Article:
NATIONAL BUREAU OF ECONOMIC RESEARCH
NATIONAL BUREAU OF ECONOMIC RESEARCH

NBER Publications by Pascal Michaillat

Contact and additional information for this authorAll NBER papers and publicationsNBER Working Papers only

Working Papers and Chapters

January 2014An Economical Business-Cycle Model
with Emmanuel Saez: w19777
In recent decades, advanced economies have experienced low and stable inflation and long periods of liquidity trap. We construct an alternative business-cycle model capturing these two features by adding two assumptions to a money-in-the-utility-function model: the labor market is subject to matching frictions, and real wealth enters the utility function. These assumptions modify the two core equations of the standard New Keynesian model. With matching frictions, we can analyze equilibria in which inflation is fixed and not determined by a forward-looking Phillips curve. With wealth in the utility, the Euler equation is modified and we can obtain steady-state equilibria with a liquidity trap, positive inflation, and labor market slack. The model is simple enough to inspect the mechanisms b...
February 2013Aggregate Demand, Idle Time, and Unemployment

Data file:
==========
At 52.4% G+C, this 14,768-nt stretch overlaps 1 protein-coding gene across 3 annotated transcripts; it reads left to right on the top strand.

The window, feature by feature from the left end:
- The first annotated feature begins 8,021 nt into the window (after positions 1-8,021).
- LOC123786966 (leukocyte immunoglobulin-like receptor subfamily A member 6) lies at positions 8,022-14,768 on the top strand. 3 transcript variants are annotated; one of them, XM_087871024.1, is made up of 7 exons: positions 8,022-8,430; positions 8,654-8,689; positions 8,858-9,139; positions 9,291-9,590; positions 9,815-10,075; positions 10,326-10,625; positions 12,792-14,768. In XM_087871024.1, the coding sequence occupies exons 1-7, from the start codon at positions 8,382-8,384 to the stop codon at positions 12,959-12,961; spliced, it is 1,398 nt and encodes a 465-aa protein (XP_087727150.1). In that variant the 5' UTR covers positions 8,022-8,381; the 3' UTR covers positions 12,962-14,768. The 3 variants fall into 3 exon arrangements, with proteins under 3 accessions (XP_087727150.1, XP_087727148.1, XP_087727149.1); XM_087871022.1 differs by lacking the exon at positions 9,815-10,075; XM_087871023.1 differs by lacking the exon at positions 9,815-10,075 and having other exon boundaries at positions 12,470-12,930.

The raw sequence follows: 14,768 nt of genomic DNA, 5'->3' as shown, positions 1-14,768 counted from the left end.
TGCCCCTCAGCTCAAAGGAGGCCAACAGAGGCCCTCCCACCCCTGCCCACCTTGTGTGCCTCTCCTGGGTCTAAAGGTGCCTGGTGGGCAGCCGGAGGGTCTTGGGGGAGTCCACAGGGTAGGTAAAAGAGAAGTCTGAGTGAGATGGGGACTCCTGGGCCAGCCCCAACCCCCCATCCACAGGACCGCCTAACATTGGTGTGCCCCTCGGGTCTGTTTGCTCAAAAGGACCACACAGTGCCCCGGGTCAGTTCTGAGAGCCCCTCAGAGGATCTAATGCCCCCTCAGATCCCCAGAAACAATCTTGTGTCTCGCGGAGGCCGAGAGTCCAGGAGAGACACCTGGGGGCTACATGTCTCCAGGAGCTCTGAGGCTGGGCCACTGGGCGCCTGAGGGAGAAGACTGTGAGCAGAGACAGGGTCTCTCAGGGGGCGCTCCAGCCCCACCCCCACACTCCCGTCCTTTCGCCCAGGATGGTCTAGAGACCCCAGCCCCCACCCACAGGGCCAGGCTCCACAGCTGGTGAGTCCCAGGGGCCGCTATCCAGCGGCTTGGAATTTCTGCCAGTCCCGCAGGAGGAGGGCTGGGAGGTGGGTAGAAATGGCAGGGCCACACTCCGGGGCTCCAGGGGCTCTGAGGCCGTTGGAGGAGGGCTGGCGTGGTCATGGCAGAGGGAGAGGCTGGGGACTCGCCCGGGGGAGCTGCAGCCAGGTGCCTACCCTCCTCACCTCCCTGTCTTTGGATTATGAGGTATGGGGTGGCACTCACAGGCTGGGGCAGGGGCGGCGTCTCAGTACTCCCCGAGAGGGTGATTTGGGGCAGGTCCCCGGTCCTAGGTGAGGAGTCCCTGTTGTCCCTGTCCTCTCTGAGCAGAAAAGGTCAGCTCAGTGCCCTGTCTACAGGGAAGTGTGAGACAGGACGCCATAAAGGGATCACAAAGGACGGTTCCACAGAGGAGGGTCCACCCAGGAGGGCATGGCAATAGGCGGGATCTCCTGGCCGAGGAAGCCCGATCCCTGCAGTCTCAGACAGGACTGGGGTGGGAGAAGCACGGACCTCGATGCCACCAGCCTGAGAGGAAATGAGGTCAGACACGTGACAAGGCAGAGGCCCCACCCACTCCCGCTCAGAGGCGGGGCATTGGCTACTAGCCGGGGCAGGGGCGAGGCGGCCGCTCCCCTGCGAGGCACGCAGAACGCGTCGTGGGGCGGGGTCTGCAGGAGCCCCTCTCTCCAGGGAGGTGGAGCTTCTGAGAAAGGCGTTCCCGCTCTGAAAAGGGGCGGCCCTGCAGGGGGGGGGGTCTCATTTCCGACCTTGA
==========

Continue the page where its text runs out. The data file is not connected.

with Emmanuel Saez: w18826
This paper develops a model of unemployment fluctuations. The model keeps the architecture of the general-disequilibrium model of Barro and Grossman [1971] but takes a matching approach to the labor and product markets instead of a disequilibrium approach. On the product and labor markets, both price and tightness adjust to equalize supply and demand. Since there are two variables but only one equilibrium condition on each market, a price mechanism is needed to select an equilibrium. We focus on two polar mechanisms: fixed prices and competitive prices. When prices are fixed, aggregate demand affects unemployment: with a higher aggregate demand, firms find more customers; this reduces the idle time of their employees and thus increases their labor demand; and this reduces unemployment. We ...
November 2010Optimal Unemployment Insurance over the Business Cycle
with Camille Landais, Emmanuel Saez: w16526
This paper examines how optimal unemployment insurance (UI) responds to the state of the labor market. The theoretical framework is a matching model of the labor market with general production function, wage-setting mechanism, matching function, and preferences. We show that optimal UI is the sum of a conventional Baily-Chetty term, which captures the trade-off between insurance and job-search incentives, and a correction term, which is positive if UI brings labor market tightness closer to its efficient level. The state of the labor market determines whether tightness is inefficiently low or inefficiently high. The response of optimal UI to the state of the labor market therefore depends on the effect of UI on tightness. For instance, if the labor market is slack and tightness is ineffici...

Contact and additional information for this authorAll NBER papers and publicationsNBER Working Papers only

 
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